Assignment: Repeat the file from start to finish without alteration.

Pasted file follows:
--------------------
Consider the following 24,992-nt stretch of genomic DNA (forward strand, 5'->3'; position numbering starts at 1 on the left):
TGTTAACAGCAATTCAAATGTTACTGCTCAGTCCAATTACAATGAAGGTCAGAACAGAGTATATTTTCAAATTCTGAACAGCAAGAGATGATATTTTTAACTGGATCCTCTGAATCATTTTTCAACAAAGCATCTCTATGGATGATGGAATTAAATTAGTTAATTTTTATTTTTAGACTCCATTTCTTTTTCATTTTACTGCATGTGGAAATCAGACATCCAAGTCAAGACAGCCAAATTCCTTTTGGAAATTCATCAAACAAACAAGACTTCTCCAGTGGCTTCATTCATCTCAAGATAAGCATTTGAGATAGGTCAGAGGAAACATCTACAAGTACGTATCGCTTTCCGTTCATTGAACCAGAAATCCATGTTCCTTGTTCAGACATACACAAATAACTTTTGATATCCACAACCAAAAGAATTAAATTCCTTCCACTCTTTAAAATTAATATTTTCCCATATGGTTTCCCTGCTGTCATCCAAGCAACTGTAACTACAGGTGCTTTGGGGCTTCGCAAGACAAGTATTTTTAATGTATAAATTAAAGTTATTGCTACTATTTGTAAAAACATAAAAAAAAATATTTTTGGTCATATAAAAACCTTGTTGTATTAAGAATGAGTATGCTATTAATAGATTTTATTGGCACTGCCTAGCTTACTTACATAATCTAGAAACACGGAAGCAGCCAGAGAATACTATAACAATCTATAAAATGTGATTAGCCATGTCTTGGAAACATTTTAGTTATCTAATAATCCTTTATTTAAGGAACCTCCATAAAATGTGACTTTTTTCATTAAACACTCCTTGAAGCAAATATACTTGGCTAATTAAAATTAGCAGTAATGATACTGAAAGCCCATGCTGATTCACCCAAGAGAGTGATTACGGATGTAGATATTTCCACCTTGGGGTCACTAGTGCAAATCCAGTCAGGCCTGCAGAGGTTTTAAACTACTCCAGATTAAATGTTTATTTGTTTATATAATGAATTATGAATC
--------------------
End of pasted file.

Consider the following 24,992-nt stretch of genomic DNA (forward strand, 5'->3'; position numbering starts at 1 on the left):
TGTTAACAGCAATTCAAATGTTACTGCTCAGTCCAATTACAATGAAGGTCAGAACAGAGTATATTTTCAAATTCTGAACAGCAAGAGATGATATTTTTAACTGGATCCTCTGAATCATTTTTCAACAAAGCATCTCTATGGATGATGGAATTAAATTAGTTAATTTTTATTTTTAGACTCCATTTCTTTTTCATTTTACTGCATGTGGAAATCAGACATCCAAGTCAAGACAGCCAAATTCCTTTTGGAAATTCATCAAACAAACAAGACTTCTCCAGTGGCTTCATTCATCTCAAGATAAGCATTTGAGATAGGTCAGAGGAAACATCTACAAGTACGTATCGCTTTCCGTTCATTGAACCAGAAATCCATGTTCCTTGTTCAGACATACACAAATAACTTTTGATATCCACAACCAAAAGAATTAAATTCCTTCCACTCTTTAAAATTAATATTTTCCCATATGGTTTCCCTGCTGTCATCCAAGCAACTGTAACTACAGGTGCTTTGGGGCTTCGCAAGACAAGTATTTTTAATGTATAAATTAAAGTTATTGCTACTATTTGTAAAAACATAAAAAAAAATATTTTTGGTCATATAAAAACCTTGTTGTATTAAGAATGAGTATGCTATTAATAGATTTTATTGGCACTGCCTAGCTTACTTACATAATCTAGAAACACGGAAGCAGCCAGAGAATACTATAACAATCTATAAAATGTGATTAGCCATGTCTTGGAAACATTTTAGTTATCTAATAATCCTTTATTTAAGGAACCTCCATAAAATGTGACTTTTTTCATTAAACACTCCTTGAAGCAAATATACTTGGCTAATTAAAATTAGCAGTAATGATACTGAAAGCCCATGCTGATTCACCCAAGAGAGTGATTACGGATGTAGATATTTCCACCTTGGGGTCACTAGTGCAAATCCAGTCAGGCCTGCAGAGGTTTTAAACTACTCCAGATTAAATGTTTATTTGTTTATATAATGAATTATGAATC